SEBI has barred the promoters of Prime Property and some individual investors from trading in the stock. Some prominent broking outfits, including IndiaBulls, have also been asked not to deal in this stock on behalf of the promoters till SEBI completes a formal investigation. The stock was locked in the lower price circuit on the BSE after the SEBI pronouncement and closed at Rs190 on September 30, sliding further to Rs147.50 on October 7.
From engineering services to diamond jewellery
The story of Minal Engineering is even more intriguing. The company had reported revenues of Rs41 lakh, Rs35 lakh and Rs21 lakh during the financial years 2001-02, 2002-03 and 2003-04 respectively. The company did manage to report profits for all the three years, though they were almost negligible.
During 2004-05, the company management was attracted to the jewellery business and joined a partnership for manufacturing diamond-studded jewellery. The results were spectacular. Revenues jumped more than 20 times to Rs4.37 crore for the full year, of which Rs4.18 crore came from the jewellery business.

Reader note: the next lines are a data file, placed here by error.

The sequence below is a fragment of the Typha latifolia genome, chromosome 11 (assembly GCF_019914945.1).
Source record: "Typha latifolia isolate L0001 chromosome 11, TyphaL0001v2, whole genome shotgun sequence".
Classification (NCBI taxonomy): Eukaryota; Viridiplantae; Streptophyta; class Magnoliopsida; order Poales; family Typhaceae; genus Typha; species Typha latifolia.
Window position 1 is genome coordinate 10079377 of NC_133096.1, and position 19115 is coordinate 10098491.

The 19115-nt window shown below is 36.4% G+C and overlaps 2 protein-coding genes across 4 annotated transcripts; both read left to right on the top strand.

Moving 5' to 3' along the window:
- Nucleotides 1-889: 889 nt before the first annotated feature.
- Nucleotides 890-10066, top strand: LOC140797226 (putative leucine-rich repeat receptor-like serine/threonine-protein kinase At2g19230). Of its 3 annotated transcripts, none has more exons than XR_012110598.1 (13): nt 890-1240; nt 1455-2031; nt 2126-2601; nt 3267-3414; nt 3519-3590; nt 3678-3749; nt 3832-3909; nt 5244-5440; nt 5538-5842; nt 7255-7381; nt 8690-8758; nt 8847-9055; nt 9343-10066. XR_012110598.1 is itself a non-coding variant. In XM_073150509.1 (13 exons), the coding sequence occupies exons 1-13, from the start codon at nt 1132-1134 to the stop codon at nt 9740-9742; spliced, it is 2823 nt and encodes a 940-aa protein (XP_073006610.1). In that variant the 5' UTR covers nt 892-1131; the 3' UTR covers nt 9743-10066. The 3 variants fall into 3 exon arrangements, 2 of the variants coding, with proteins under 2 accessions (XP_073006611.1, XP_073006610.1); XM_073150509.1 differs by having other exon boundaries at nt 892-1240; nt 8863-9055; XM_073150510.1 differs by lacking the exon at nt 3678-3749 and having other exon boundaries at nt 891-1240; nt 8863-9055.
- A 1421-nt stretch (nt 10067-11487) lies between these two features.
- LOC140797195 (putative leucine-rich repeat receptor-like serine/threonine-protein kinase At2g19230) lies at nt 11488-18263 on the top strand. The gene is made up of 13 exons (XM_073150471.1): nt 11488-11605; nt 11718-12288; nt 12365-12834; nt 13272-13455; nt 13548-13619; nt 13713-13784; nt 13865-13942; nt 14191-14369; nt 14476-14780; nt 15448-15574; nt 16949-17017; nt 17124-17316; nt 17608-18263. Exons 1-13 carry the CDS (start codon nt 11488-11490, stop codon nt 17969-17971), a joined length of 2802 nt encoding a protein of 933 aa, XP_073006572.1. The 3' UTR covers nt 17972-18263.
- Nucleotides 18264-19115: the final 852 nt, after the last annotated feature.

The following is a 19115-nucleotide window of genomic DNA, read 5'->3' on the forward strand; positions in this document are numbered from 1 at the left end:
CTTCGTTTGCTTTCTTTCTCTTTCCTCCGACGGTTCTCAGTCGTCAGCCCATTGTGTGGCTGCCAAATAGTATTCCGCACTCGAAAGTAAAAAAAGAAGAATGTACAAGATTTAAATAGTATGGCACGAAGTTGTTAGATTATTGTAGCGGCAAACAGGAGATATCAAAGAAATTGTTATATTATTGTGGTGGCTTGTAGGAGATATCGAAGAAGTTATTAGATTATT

Surprisingly, the company did not have to put in much effort or incur much cost in the new business and most of the revenues flowed straight to the bottom line. Profits for the full year were, believe it or not, Rs4.19 crore – a net profit margin of 97 per cent!
The annualised EPS of the company, which ranged between 3 paise to 33 paise during the previous three years, shot up to Rs31.50 during 2004-05. The share price made a gravity-defying quantum jump from Rs4.33 in Feb 2005 to a high of Rs452 in September 2005, a more than 100-fold rise in under eight months! Interestingly, the promoters hold over 90 per cent of the share capital and, therefore, the volumes are very low.
The good show continued during the first quarter of the current financial year as well. The company reported quarterly profits of Rs53 lakh on revenues of Rs61 lakh! Since the company was doing so well, the management decided to reward the shareholders by announcing a liberal bonus issue in July.